If John's specialty in deep history weren't valuable enough to understand how our culture's dominance hierarchy formed from the material conditions of the dawn of agriculture, he also specializes in American history, including slavery from before the Revolutionary War through to the Thirteenth Amendment. We start with his sharing what drew him to the two fields. Then I introduce what led me to want to learn from him. I share a main thesis of my book, starting with the journey that led me to see how today's industry and technology evolved from slavery. To clarify, I understand that machines and industry didn't help end slavery, but sustained the system, including its cruelty, just changing the mechanism. As I heard, my thesis is essentially accurate. He shared more history of how slavery evolved from before the Atlantic Slave Trade, through North American chattel slavery, how the framers of the Constitution handled it (or sold out on it), how it evolved with cotton, and more. If you are interested in how our culture still practices the cruelty that slavery did, though with more people suffering and dying, listen to this episode. Then read my book when it comes out to see how to channel the motivation to change that system to effective action.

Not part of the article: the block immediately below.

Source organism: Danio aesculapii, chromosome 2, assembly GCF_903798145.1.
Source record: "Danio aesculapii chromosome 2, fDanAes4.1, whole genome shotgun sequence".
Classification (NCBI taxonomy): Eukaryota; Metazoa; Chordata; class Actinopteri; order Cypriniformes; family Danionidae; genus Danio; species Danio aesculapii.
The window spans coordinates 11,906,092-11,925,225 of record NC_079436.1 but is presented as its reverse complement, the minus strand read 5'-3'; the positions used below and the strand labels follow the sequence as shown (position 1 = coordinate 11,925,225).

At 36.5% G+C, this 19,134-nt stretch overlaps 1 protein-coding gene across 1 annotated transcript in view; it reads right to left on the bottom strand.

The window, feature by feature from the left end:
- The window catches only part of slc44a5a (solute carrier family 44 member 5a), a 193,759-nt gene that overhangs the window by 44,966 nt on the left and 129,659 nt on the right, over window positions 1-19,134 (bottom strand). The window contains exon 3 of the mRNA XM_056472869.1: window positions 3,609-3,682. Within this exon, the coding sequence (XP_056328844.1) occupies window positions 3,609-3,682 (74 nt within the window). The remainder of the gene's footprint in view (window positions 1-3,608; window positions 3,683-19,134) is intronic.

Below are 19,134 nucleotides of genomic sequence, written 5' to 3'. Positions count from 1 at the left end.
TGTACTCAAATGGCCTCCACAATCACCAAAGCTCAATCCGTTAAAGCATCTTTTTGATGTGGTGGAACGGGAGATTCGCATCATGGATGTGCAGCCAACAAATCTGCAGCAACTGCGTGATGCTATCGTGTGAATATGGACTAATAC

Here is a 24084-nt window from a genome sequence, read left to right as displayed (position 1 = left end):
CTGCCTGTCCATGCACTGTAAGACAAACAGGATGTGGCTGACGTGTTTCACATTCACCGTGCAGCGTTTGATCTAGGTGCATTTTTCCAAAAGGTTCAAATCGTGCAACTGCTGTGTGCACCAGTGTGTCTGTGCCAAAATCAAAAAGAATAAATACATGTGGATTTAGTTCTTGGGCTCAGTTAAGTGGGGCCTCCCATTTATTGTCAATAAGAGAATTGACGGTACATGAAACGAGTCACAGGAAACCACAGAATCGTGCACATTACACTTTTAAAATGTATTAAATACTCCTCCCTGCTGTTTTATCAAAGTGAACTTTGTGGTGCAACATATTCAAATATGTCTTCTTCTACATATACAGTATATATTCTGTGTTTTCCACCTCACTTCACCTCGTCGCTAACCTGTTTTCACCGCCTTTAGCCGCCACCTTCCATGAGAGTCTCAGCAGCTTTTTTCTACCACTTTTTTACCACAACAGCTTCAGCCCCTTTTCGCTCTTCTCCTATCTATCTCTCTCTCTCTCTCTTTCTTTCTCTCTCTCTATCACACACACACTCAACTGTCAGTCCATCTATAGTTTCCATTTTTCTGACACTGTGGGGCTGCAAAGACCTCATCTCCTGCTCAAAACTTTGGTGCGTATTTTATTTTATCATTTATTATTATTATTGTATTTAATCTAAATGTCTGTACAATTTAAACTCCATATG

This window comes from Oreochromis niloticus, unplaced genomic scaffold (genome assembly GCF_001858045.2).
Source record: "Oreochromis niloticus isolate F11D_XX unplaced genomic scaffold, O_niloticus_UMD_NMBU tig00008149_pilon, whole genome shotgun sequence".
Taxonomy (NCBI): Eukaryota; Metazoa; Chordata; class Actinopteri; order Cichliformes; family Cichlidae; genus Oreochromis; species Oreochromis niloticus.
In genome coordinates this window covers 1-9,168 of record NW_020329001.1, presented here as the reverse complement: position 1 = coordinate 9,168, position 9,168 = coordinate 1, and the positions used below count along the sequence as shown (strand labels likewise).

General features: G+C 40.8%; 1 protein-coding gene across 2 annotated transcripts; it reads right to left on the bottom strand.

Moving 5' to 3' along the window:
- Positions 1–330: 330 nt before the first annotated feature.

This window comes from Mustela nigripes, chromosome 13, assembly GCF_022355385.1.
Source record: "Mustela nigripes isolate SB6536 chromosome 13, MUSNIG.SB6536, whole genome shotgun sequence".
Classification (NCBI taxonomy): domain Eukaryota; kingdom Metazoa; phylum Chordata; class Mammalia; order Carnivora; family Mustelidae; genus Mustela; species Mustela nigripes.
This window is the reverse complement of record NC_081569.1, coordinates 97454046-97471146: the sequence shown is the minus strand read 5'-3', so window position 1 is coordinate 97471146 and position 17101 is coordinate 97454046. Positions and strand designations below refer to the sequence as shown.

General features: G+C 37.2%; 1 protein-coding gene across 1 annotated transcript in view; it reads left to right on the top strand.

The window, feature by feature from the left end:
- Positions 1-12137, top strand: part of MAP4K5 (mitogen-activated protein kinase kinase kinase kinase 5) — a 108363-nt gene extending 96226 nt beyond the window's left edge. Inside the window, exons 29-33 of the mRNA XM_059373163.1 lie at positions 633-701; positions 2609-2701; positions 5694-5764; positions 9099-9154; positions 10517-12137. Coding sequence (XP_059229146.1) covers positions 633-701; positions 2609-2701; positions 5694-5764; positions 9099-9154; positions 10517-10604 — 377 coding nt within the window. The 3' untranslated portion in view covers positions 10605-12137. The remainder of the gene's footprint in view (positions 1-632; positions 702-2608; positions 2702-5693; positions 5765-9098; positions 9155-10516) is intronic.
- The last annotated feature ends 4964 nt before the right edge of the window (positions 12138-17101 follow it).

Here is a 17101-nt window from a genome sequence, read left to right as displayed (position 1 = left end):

Greenhouse gas and ocean plastic levels don't rise on their own. The cause of our environmental problems is our behavior, which results from our culture. The world's dominant culture pollutes, depletes, addicts, and imperially takes over other cultures. Yet each person wants clean air, land, water, and food. How did humans create a culture that manifests the opposite of many of their values? Why do most people defend that culture, resist changing it, and promote it, even when faced with evidence that it's sickening them, isolating them, killing them, and risking killing billions more within our lifetimes? If we can't answer these questions, we'll have a hard time changing our culture and therefore the disasters we're sleepwalking into. I've been trying to answer them. Learning about our ancestral past for 250,000 years before agriculture, why and how agriculture started, and what changes agriculture prompted tells us. John Brooke's book, Climate Change and the Course of Global History: A Rough Journey, starts to answer these questions. It's a book of deep history and environmental history---that is, going back hundreds of thousands and even millions of years, treating how environmental changes influenced human behavior. John and I talk about the field of deep history, how we learn the incredible detailed and fascinating histories of how environments changed and people reacted over many time scales. I would find the scholarship fascinating on its own, and all the more because it's relevant to our environmental situation today. Changes that started twelve thousand years ago started patterns that persist today. In fact, some of them are the dominant factors in how we interact with the environment, in particular how dominance hierarchies formed, what patterns they set into our culture, and how they persist. I hadn't heard of this field before his book. If you hadn't either, you'll love it. (He also studies American history including slavery and abolitionism, another relevant part of history. We'll cover them in our next conversation.)